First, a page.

Entertainment Law Digest (US), August 25, 2003

Ruling - Hardball

7th US Circuit Court of Appeals No. 01-4314

Robert E. Muzikowski

Paramount Pictures Corporation, et al.

The man whose story gave rise to the movie “Hardball” has won a chance to prove his claims that the movie defamed him.

Robert Muzikowski has devoted many years to coaching Little League Baseball teams in depressed areas of Chicago. Author Daniel Coyle wrote a book called “Hardball: A Season in the Projects” about the Chicago Little League teams, including those coached by Muzikowski. Paramount bought the rights to the book and made a movie it released in 2001. The film starred Keanu Reeves in the role of Conor O’Neill, a character that Muzikowski claims was based on him.

The Paramount film had a disclaimer on it saying, “While this motion picture is in part inspired by actual events, persons and organizations, this is a fictitious story and no actual persons, events or organizations have been portrayed.” Despite this disclaimer, most of the advance publicity for the film emphasized that the movie was fact-based.

Muzikowski claimed that the Conor O’Neill character had similar life experiences to his own. He pointed to the character’s dropping out of college when his father died, his alcoholism and being arrested for his involvement in a bar fight, which left a permanent scar on his hand. All these things happened to him. But in real life, Muzikowski turned his life around after being bailed out. He stopped drinking. He became active in Little League. The O’Neill character, by contrast, is a drunk, a gambler and a petty criminal. He becomes involved with Little League to pay off a gambling debt.

Muzikowski filed suit to block the release of the film. The district court granted Paramount’s motion to dismiss and the film was released as scheduled.

Muzikowski filed an appeal without an attorney. The appeals court agreed with Muzikowski that the trial court had erred in dismissing his complaint.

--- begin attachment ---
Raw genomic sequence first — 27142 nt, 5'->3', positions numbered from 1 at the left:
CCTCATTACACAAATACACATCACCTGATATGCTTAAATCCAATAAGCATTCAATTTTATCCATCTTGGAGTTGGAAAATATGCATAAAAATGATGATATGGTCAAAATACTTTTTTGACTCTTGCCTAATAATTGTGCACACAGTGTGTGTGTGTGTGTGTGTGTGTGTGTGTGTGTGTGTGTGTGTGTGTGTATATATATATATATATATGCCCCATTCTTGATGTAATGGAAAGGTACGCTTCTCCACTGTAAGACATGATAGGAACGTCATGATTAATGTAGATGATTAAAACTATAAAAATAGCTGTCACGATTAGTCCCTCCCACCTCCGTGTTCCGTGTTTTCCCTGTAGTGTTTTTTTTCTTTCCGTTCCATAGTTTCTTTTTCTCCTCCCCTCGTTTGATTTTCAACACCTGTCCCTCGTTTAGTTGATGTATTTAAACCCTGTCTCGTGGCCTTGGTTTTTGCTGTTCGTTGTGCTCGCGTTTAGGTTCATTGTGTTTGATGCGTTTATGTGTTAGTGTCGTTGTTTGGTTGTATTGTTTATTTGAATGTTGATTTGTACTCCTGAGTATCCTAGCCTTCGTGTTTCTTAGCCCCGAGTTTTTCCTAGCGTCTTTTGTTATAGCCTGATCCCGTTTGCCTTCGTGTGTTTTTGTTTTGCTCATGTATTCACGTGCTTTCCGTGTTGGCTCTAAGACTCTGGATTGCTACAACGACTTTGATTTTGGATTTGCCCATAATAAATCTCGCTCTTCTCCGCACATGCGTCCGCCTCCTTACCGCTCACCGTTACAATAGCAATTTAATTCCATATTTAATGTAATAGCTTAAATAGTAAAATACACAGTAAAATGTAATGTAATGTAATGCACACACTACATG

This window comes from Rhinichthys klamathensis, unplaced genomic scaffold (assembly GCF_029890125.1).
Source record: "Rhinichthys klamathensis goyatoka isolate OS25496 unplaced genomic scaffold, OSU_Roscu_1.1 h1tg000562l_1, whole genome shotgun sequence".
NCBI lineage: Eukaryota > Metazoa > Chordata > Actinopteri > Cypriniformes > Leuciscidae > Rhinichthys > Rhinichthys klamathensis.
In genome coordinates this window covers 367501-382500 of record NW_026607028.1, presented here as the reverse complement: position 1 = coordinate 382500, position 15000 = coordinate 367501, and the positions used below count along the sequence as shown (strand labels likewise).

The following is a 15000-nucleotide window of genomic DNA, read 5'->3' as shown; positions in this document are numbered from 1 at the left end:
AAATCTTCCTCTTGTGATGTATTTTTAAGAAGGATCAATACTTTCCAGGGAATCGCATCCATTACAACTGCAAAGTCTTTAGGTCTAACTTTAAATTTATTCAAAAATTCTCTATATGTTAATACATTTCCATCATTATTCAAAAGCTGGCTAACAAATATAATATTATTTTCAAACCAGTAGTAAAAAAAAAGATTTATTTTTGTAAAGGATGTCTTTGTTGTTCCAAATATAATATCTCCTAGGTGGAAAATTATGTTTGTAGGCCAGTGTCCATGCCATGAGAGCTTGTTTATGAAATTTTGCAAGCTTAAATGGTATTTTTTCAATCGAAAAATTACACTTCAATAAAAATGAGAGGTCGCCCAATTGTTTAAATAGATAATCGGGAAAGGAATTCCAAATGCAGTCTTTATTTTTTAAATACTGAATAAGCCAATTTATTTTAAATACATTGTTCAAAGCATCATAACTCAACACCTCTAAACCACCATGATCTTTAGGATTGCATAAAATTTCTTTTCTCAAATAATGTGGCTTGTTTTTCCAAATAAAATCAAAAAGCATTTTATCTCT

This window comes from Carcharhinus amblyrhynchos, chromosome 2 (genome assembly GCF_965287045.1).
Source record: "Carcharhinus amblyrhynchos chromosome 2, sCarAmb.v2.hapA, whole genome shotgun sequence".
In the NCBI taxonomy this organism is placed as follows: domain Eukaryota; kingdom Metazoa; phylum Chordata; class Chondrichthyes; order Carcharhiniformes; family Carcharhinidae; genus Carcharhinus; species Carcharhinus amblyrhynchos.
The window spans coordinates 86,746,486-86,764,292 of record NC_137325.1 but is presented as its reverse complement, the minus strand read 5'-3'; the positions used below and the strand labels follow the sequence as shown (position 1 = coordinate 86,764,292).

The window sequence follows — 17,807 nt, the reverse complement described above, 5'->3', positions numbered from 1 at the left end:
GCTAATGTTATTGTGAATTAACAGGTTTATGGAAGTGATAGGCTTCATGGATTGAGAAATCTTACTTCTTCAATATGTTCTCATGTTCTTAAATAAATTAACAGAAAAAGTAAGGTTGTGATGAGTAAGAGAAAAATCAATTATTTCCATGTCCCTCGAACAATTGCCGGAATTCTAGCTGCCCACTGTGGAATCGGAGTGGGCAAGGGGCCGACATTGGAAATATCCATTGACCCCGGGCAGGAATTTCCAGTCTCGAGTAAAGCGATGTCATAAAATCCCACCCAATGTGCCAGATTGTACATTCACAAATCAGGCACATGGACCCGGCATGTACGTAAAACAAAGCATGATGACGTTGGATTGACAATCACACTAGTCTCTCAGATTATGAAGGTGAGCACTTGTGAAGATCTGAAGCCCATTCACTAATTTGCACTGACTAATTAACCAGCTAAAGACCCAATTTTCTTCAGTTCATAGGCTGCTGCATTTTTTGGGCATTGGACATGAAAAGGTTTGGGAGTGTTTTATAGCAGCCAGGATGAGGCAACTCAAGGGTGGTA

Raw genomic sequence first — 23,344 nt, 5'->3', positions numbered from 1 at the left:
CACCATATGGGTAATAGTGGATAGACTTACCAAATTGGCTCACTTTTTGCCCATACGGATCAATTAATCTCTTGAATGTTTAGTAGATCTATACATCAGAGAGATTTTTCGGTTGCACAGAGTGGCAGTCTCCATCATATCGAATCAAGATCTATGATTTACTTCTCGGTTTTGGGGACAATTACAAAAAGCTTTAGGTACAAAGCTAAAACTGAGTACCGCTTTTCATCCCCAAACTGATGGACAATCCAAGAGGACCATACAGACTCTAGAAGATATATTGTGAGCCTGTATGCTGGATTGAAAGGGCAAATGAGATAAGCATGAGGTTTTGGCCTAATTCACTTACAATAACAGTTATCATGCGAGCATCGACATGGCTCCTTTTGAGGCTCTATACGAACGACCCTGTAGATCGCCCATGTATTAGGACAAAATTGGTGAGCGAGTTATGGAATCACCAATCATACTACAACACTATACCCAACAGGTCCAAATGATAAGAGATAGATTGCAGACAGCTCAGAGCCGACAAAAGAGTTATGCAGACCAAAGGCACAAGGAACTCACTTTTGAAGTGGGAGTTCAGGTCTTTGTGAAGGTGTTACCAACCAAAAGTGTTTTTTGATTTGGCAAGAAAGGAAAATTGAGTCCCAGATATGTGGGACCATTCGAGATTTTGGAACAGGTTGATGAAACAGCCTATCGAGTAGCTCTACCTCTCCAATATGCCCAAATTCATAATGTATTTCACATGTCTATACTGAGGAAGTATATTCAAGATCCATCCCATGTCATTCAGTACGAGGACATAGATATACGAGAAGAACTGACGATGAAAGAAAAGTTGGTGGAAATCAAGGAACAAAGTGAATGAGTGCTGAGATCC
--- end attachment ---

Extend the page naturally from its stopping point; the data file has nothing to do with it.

The appeals court explained that a defamation action may state a claim for either defamation per se (statements so harmful to reputation that damages are presumed) or defamation per quod (statements requiring extrinsic facts to show their defamatory meaning). The trial court found that Muzikowski had not stated a claim for defamation per se because the statements Paramount made were reasonably capable of “innocent construction” or of referring to someone other than him. It dismissed the per quod claim because Muzikowski had not pleaded the special damages and money loss that are required to state a per quod claim.

The appeals court cited the Illinois Supreme Court ruling in Bryson v. News Am. Publications, Inc., 672 N.E.2d 1207, 1219 (Ill. 1996) and dismissed the disclaimer as irrelevant to their consideration of whether the film was defamatory. The panel wrote, “Simply because the story is labeled ‘fiction’ and, therefore, does not purport to describe any real person does not mean that it may not be defamatory per se.”

Paramount argued that in the Bryson case the plaintiff’s surname had been used; here the movie does not ever use Muzikowski’s name. The appeals court was not persuaded. It said that all that matters is whether persons other than the plaintiff must have reasonably understood that the film was about him. The court noted that although Illinois has special pleading rules for defamation cases where the plaintiff is not named, those rules do not apply in federal court. Here, the plaintiff’s complaint fulfilled the requirements of notice pleading by fully informing the defendants of the things that the plaintiff considered defamatory in the film.

Turning to the merits of the defamation per se claim, the panel found that Muzikowski had properly alleged a prima facie case. He claimed that in the film the Conor O’Neill character lies that he is a licensed securities broker. The appellate court noted that under Illinois law, alleging or implying that a person is not a legitimate member of his profession is defamatory per se. In addition, the film shows the O’Neill character committing crimes such as theft. This is also defamatory per se.

The appeals court said that Muzikowski is entitled to his chance to prove his case that the defamatory statements cannot reasonably be construed as pertaining to anyone other than himself. On the other hand, according to the court, “it is entirely possible that Paramount will be able to produce enough facts to support its ‘innocent construction’ argument. At this stage, however, we believe it was premature to reject Muzikowski’s case.”

The appeals court did, however, affirm the dismissal of Muzikowski’s per quod defamation claim because he did not plead specific damages as required.

Judges: Ripple, Wood, Evans

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